LARRY PITTMAN TELLS LAW ENFORCEMENT TO SHOOT BLM ACTIVISTS: “This is war,” he wrote on Facebook Monday. “Our people have a right to expect our leaders to be on our side, not surrender to the lawless, godless mob.” Pittman, a pastor, declined to comment Tuesday. “Sorry, I don’t do interviews,” he said in an email. On Facebook, he said if he were in charge he would order police to take back their cities, arrest “these domestic terrorists,” and “If they resist and attack you, shoot them.” “Law and order must be restored,” he wrote. “Innocent citizens have a right to expect elected officials and law enforcement officers to protect them and their property. They also have a right to defend themselves with deadly force if they are able.”
NC GOP PUSHES FOR BLANKET IMMUNITY FROM COVID 19 LAWSUITS: North Carolina businesses, universities, schools and government agencies would get broad protections from COVID-19 lawsuits under an immunity bill that moved through committee Tuesday at the General Assembly. House Bill 118 would widen liability immunities first drafted for essential businesses, which the legislature passed in early May. The immunity from lawsuits, filed by people who catch the coronavirus that causes COVID-19, would extend to essentially every business in the state, plus government entities. Republican lawmakers backing the bill said it's difficult to determine where someone actually caught the virus and that businesses just reopening after shutdown orders closed them for months don't need the threat of expensive legal action. "How do you know where you got this virus?" Senate Majority Leader Harry Brown, R-Onslow, said Tuesday. "But I'm smart enough to know the ones who are going to be sued are the ones who've got some money."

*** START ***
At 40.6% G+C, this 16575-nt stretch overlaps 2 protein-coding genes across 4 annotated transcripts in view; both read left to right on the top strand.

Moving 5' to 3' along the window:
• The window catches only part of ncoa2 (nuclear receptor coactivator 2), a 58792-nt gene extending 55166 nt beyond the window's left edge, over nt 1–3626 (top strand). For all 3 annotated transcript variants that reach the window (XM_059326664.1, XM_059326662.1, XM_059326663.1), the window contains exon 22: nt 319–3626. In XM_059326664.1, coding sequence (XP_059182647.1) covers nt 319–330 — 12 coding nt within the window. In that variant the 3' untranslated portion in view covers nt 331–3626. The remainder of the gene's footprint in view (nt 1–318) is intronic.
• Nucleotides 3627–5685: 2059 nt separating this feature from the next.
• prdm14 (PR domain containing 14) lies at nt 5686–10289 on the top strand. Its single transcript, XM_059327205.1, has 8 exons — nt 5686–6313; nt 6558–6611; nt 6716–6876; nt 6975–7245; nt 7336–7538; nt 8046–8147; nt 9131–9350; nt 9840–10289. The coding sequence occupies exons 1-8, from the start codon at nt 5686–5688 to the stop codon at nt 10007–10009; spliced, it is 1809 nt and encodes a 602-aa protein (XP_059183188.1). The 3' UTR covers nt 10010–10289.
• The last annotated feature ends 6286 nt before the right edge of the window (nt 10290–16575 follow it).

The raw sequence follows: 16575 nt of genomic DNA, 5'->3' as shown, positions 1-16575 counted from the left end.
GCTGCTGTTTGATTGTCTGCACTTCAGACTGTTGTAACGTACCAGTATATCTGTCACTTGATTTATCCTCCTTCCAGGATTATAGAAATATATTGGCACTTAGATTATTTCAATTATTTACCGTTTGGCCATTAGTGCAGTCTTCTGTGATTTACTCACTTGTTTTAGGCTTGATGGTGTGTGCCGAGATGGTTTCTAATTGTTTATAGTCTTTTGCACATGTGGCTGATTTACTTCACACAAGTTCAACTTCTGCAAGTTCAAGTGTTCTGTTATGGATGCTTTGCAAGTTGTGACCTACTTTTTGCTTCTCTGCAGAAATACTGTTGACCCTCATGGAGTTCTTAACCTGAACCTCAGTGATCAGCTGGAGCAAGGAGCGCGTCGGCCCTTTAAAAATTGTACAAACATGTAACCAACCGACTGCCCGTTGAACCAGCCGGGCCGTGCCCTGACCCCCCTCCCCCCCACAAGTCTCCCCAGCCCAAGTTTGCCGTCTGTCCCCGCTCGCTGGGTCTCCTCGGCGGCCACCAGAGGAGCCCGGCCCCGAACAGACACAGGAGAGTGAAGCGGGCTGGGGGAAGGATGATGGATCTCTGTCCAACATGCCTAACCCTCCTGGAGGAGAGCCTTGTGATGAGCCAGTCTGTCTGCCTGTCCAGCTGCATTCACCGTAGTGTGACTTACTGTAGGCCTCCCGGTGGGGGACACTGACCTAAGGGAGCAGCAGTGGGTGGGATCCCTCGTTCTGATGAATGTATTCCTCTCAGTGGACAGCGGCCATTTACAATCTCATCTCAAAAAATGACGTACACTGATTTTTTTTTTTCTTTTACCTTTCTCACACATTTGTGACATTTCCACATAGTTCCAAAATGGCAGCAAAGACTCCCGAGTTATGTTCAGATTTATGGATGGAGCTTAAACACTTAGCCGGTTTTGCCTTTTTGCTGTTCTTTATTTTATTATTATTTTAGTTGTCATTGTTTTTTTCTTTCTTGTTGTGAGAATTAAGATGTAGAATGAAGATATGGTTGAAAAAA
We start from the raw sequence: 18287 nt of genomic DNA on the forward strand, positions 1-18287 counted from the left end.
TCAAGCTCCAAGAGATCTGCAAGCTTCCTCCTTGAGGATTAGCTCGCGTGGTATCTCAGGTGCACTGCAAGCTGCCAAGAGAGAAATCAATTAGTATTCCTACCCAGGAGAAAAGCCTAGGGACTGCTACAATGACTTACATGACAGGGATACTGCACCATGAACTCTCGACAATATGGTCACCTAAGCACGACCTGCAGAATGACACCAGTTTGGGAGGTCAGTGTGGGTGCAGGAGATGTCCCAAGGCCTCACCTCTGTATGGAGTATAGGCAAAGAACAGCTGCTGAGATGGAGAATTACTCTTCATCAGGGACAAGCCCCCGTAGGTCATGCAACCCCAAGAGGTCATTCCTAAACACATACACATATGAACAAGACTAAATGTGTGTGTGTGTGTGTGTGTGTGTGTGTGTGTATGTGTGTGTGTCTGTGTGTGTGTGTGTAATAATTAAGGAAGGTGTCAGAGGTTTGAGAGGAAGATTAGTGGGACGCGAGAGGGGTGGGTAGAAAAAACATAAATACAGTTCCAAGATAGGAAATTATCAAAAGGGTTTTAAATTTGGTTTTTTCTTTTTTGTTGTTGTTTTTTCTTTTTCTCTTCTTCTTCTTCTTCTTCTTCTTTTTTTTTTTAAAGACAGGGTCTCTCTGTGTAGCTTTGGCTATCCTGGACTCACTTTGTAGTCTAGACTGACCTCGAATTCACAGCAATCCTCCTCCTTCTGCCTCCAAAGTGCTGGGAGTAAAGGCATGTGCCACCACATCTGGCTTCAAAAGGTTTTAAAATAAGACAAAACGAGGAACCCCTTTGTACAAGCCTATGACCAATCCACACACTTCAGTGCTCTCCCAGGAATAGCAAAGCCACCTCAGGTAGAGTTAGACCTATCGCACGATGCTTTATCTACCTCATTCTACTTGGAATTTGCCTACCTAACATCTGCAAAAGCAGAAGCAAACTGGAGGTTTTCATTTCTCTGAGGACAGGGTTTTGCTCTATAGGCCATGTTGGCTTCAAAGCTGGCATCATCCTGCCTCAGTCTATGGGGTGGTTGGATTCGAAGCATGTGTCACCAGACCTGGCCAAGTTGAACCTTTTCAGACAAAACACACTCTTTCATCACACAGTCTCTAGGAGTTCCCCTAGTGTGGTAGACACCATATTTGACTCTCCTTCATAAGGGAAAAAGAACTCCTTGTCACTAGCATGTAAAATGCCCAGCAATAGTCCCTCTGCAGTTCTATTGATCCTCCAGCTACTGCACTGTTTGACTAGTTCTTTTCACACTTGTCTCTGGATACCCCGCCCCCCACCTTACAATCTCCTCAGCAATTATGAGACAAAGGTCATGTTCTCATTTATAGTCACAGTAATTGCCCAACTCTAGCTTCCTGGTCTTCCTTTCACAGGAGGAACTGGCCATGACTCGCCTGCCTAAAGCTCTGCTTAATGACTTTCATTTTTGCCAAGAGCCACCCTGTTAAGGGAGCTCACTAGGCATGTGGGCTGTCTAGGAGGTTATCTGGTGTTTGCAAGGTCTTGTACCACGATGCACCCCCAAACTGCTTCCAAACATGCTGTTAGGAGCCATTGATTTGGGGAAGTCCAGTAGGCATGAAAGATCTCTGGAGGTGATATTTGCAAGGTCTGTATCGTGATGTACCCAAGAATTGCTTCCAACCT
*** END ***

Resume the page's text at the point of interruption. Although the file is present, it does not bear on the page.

MEDICAID MANAGED CARE POSTPONED FOR A YEAR, DHHS TO RELOCATE WITHIN WAKE COUNTY: The July 1, 2021, start date is contained in a bill that also locates another $460 million to cover additional expenses during the next fiscal year for Medicaid, the government-run health care plan for mostly poor children, older adults and people with disabilities. The shift from a traditional fee-for-service program for three-quarters of the state’s 2.2 million Medicaid recipients was to begin late last year and early this year. Four private insurers and a physicians’ partnership awarded contracts by the state would have started receiving fixed monthly payments for every patient seen. The measure, which needs one more Senate vote before going to the House, also directs the state to select land in Wake County to relocate the current offices of the Department of Health and Human Services on the old Dorothea Dix hospital campus in Raleigh. The 2019 budget bill, which Cooper vetoed and never took effect, had directed the Dix campus move to Granville County.